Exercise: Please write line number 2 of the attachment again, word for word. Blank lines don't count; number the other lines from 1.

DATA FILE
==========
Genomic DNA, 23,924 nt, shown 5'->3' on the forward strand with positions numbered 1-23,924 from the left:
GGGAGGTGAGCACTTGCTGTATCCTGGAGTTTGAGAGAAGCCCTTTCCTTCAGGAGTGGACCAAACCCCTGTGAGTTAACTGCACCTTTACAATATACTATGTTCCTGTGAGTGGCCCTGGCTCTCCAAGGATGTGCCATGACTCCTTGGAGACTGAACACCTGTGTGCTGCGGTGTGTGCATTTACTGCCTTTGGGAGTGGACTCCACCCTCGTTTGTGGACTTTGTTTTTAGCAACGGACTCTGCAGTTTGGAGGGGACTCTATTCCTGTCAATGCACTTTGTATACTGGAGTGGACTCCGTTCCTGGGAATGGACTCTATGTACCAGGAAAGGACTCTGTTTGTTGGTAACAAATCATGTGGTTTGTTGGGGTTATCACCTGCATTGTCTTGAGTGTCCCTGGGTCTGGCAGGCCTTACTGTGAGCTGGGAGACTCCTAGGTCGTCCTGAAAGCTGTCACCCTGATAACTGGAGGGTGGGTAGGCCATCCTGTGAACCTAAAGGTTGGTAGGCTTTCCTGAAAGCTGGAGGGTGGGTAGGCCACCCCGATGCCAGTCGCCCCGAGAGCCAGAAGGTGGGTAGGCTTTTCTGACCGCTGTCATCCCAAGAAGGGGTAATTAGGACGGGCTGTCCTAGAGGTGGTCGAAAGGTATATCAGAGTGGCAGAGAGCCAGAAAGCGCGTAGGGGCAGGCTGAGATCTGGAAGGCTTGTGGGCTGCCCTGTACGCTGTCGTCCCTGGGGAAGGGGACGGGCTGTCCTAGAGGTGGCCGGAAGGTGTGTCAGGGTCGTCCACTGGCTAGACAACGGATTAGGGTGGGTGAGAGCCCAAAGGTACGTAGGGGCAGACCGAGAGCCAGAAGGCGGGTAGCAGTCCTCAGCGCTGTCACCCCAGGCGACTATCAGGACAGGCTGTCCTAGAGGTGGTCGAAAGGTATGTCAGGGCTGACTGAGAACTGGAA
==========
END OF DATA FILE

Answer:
GGGAGGTGAGCACTTGCTGTATCCTGGAGTTTGAGAGAAGCCCTTTCCTTCAGGAGTGGACCAAACCCCTGTGAGTTAACTGCACCTTTACAATATACTATGTTCCTGTGAGTGGCCCTGGCTCTCCAAGGATGTGCCATGACTCCTTGGAGACTGAACACCTGTGTGCTGCGGTGTGTGCATTTACTGCCTTTGGGAGTGGACTCCACCCTCGTTTGTGGACTTTGTTTTTAGCAACGGACTCTGCAGTTTGGAGGGGACTCTATTCCTGTCAATGCACTTTGTATACTGGAGTGGACTCCGTTCCTGGGAATGGACTCTATGTACCAGGAAAGGACTCTGTTTGTTGGTAACAAATCATGTGGTTTGTTGGGGTTATCACCTGCATTGTCTTGAGTGTCCCTGGGTCTGGCAGGCCTTACTGTGAGCTGGGAGACTCCTAGGTCGTCCTGAAAGCTGTCACCCTGATAACTGGAGGGTGGGTAGGCCATCCTGTGAACCTAAAGGTTGGTAGGCTTTCCTGAAAGCTGGAGGGTGGGTAGGCCACCCCGATGCCAGTCGCCCCGAGAGCCAGAAGGTGGGTAGGCTTTTCTGACCGCTGTCATCCCAAGAAGGGGTAATTAGGACGGGCTGTCCTAGAGGTGGTCGAAAGGTATATCAGAGTGGCAGAGAGCCAGAAAGCGCGTAGGGGCAGGCTGAGATCTGGAAGGCTTGTGGGCTGCCCTGTACGCTGTCGTCCCTGGGGAAGGGGACGGGCTGTCCTAGAGGTGGCCGGAAGGTGTGTCAGGGTCGTCCACTGGCTAGACAACGGATTAGGGTGGGTGAGAGCCCAAAGGTACGTAGGGGCAGACCGAGAGCCAGAAGGCGGGTAGCAGTCCTCAGCGCTGTCACCCCAGGCGACTATCAGGACAGGCTGTCCTAGAGGTGGTCGAAAGGTATGTCAGGGCTGACTGAGAACTGGAA